The Code Enforcement process can be initiated by an inspector or by a neighbor’s call to 311. At the hearing, the owner can present evidence and photographs to show work in progress. The Code Enforcement Bureau has discretion to continue the hearing, if substantial progress is shown, or render a Judgment. If found in violation the Bureau will issue a Notice of Judgment and levy a fine which is subject to stiff penalties beginning in 30 days if the fine is not paid. After 30 days the Judgment is recorded in the Land Records Division of the Clerk of Court (formally Notarial Archives and the Mortgage Office.) The Bureau has discretion whether to have the Sheriff of Orleans seize and sell the property at public auction.

The Owner is best served by bringing the property into full compliance. The administrative process allows appeals of a Judgment to Civil District Court, but only a suspensive appeal, which requires the posting of a bond, will protect the property from seizure and sale. Paying the fine (and penalty) will terminate the current case, but the property is subject to being re-cited for violations. Repeat offenders may have increased penalties.

As I said before, “Code Enforcement is serious business in New Orleans.”

High Tech Zoning Tool You Should Know About

 

 

Screen Shot 2014-03-12 at 9.59.09 AM

The City of New Orleans website has a cool new mapping tool that allows you to zoom in on any lot in Orleans Parish and obtain up to date zoning information.

You can:

• View the city in satellite imagery or as street map.

• Search by street address or drag and click on a location.

• Create custom layers that show lot, square, zoning and future land use.

For each lot it will tell you the zoning designation, description and when the map was last updated. Click on each item for more detailed information and a link to the zoning ordinance itself. Check your neighbors. Check yourself. Check the commercial development on the corner.

The Comprehensive Zoning Ordinance is the “blue print” to new developments in New Orleans real estate. Last updated in the 1970’s a new ordinance is in the process of being adopted. It will afford predictability and uniformity to what has been an ad hoc process of appeals for each non-conforming use and waiver. The goal has been to balance comprehensiveness and simplicity, so that the average citizen can understand it. High tech mapping tools have allowed the City to analyze neighborhood patterns of use as never before which should lead to fairer and more just decisions.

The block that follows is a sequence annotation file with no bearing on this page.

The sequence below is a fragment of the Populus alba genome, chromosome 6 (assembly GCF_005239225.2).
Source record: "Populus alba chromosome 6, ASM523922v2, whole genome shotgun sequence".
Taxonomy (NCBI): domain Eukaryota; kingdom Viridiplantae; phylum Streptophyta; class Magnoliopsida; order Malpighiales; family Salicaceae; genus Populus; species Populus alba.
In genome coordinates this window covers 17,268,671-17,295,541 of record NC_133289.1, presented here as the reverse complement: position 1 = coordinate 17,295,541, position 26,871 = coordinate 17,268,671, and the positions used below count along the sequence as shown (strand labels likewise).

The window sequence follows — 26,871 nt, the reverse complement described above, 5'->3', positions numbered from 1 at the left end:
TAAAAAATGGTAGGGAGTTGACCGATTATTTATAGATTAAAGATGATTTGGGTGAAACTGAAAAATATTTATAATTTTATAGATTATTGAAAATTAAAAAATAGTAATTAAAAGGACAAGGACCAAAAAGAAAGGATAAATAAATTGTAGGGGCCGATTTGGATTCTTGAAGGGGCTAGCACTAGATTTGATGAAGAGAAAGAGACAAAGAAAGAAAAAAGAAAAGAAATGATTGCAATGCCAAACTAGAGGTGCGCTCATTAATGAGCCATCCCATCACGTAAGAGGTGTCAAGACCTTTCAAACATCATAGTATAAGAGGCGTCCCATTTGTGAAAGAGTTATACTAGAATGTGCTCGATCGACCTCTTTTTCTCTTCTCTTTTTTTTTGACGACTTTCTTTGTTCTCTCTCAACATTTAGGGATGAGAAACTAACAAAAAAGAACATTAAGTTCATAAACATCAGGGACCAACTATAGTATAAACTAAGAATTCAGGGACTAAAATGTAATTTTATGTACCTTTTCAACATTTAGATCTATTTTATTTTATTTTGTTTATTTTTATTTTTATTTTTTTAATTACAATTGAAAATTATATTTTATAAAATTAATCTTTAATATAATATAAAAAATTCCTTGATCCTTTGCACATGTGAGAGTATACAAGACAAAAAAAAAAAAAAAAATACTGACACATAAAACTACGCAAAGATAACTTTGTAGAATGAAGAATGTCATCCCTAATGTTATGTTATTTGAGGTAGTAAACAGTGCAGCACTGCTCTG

You will find a link to the Planning and Zoning Lookup Tool on the City’s website at:

www.nola.gov/city-planning/planning-and-zoning-lookup-tool/

 

 

 

Tax Sales – How do they work?

JohnMenszer-1060877In New Orleans Tax Sales are conducted by online auctions. The price is set at the amount of taxes owed, plus costs. The bidder who offers the least percentage of ownership wins. The city issues the winning bidder a tax sale certificate who becomes the tax sale purchaser and holds a tax sale title.

Tip: Never bid less than 100% ownership, just to get the property. I know you want the winning bid. However, if you decide to quiet the title later, owning less than 100% can be a nightmare. It won’t be worth it. Don’t do it.

Keep in mind that what you bid is just your initial investment. You will have to pay subsequent years property taxes to maintain your interest in the property. And you may have additional costs to keep the grass cut and avoid environmental liens.

The owners have up to three years from the day the tax sale is filed in the public records to redeem the property. In order to redeem the owners must pay tax sale purchaser the amount of taxes paid, plus a 5% penalty and 1% interest per month (12% per year).

After the redemption period is over (if the owners have not redeemed) the tax sale purchaser becomes the owner and can file suit to quiet the title. The goal of a suit to quiet title is to have the courts recognize the rights of the tax sale purchaser.